For royal fans who don't live across the pond, British traditions and holidays can be a bit hard to understand at first glance. On Remembrance Day, for example, why are all the royals wearing paper poppy broaches on their clothes? Why does the queen wear more poppies than, say, Kate Middleton or Prince Harry? And what's Remembrance Day, anyway? Here, we track down the origin of wearing poppies on this memorial holiday.
What is Remembrance Day?
Remembrance Day, also known as Armistice Day, is observed every year on November 11, commemorating the 1918 armistice that ended World War I. The holiday honors those who died in WWI and other conflicts, similar to the U.S. holiday Veterans Day, which also annually occurs on November 11. The first Remembrance Day was observed in 1919, with King George V and French president Raymond Poincaré celebrating at Buckingham Palace, according to I News. Now, all Commonwealth nations observe the holiday. https://www.instagram.com/p/B4kn9q5oNsB/
Why do people wear poppies on Remembrance Day?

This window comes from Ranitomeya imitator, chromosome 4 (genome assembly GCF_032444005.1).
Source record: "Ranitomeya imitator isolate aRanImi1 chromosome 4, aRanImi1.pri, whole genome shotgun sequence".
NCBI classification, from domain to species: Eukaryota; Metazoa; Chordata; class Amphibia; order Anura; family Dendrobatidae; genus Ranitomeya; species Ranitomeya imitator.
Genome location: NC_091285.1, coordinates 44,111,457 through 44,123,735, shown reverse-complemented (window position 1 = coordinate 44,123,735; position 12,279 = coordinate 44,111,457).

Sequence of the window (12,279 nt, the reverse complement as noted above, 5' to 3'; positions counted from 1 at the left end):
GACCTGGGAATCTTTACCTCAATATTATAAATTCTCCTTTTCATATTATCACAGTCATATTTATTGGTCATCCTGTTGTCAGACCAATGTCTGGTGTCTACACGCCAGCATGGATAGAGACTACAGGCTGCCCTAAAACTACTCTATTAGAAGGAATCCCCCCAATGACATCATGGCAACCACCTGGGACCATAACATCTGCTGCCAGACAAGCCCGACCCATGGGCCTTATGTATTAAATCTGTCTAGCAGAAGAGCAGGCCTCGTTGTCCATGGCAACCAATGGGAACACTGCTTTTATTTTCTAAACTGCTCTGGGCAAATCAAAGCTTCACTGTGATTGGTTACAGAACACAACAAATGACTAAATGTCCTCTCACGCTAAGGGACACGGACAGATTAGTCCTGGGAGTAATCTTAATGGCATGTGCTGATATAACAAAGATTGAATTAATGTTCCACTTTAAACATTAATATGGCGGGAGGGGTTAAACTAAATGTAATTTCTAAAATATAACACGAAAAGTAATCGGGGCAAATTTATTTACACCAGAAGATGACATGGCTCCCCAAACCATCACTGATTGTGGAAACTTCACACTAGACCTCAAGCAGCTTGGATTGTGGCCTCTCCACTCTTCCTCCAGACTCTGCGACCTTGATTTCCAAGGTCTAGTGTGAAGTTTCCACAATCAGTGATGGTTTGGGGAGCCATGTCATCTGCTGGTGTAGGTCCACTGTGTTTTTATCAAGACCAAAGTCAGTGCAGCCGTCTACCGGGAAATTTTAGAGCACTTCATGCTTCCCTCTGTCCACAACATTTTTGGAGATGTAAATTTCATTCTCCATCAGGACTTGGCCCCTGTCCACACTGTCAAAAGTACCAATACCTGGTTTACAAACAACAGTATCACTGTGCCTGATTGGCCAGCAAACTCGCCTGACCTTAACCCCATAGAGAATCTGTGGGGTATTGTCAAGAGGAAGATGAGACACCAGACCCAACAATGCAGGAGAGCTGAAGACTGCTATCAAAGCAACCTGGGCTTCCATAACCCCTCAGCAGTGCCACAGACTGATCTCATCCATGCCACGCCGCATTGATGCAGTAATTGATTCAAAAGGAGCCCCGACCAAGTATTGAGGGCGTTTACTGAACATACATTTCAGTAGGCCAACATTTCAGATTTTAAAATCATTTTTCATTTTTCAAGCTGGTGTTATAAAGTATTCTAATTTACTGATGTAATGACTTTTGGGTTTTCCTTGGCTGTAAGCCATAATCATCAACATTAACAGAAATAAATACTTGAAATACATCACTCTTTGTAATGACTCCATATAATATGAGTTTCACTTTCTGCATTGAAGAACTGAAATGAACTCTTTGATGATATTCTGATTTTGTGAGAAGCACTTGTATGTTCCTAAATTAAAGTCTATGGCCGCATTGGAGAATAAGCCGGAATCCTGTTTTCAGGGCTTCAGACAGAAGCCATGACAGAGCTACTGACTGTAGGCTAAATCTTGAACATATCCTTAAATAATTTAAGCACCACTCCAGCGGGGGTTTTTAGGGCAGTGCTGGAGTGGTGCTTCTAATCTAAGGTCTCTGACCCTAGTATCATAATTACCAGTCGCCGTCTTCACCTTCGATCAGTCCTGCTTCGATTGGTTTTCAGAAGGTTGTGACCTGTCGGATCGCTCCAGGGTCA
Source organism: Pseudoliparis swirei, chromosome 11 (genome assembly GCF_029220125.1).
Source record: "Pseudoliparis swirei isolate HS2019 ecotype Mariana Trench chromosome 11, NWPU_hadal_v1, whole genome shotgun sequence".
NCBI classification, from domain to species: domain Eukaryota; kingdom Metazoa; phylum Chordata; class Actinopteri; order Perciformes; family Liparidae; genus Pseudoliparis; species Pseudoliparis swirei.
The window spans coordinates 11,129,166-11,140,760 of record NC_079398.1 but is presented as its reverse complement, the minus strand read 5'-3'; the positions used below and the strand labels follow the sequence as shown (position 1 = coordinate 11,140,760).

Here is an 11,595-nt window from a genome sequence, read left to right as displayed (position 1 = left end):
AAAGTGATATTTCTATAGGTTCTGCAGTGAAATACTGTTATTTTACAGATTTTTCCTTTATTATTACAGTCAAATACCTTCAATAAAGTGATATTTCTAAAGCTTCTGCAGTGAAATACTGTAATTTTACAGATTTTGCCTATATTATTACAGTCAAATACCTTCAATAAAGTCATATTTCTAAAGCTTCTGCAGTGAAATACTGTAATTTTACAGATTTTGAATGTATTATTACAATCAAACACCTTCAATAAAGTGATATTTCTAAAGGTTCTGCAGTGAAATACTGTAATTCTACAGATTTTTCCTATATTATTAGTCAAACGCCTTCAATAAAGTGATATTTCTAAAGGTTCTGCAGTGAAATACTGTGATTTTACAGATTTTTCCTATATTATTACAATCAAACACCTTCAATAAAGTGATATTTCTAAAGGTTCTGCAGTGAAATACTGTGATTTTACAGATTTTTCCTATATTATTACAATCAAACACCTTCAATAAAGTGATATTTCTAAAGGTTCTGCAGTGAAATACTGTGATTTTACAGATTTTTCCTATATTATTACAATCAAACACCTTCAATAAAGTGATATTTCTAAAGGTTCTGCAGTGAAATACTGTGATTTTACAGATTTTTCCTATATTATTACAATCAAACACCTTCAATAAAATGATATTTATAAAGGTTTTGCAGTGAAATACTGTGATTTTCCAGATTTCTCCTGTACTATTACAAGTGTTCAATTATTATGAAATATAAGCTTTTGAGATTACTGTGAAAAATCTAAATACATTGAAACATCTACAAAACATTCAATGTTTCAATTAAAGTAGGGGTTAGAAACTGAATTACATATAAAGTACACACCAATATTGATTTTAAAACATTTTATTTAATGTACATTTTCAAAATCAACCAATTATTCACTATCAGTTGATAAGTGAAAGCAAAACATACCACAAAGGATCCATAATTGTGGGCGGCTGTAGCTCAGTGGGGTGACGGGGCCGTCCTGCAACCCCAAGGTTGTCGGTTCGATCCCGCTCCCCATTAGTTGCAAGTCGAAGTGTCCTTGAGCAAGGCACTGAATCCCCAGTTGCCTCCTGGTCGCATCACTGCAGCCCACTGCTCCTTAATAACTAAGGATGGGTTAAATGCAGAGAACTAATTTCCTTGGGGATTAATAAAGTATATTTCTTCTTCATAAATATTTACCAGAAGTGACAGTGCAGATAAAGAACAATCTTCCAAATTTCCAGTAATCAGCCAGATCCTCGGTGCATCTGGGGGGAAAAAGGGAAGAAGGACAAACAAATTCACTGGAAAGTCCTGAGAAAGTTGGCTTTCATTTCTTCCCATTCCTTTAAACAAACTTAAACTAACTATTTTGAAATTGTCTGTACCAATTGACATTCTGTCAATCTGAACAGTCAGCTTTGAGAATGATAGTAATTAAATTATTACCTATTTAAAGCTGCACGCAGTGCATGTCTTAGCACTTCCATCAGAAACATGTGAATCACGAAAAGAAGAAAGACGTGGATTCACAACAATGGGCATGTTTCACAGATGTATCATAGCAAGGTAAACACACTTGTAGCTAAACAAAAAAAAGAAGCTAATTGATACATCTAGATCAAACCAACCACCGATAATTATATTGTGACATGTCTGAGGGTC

Royals aren't the only ones wearing poppies on this holiday. The tradition of donning these flowers on November 11th began in 1921, when the Royal British Legion was founded, according to organization's website. After World War I ended, poppies grew over the old battlefields and became seen as a "symbol of remembrance and hope." (This emotional connection between the flowers and the lives lost was memorialized in a 1915 poem by John McCrae). After a successful campaign to make the flower the official symbol of remembrance, the Royal British Legion sold poppies made out of silk, using the revenue to support veterans whose lives were affected by the war. Today, the Royal British Legion continues to provide support for service men and women. The tradition continues today, although the poppies are now commonly made out of paper rather than silk.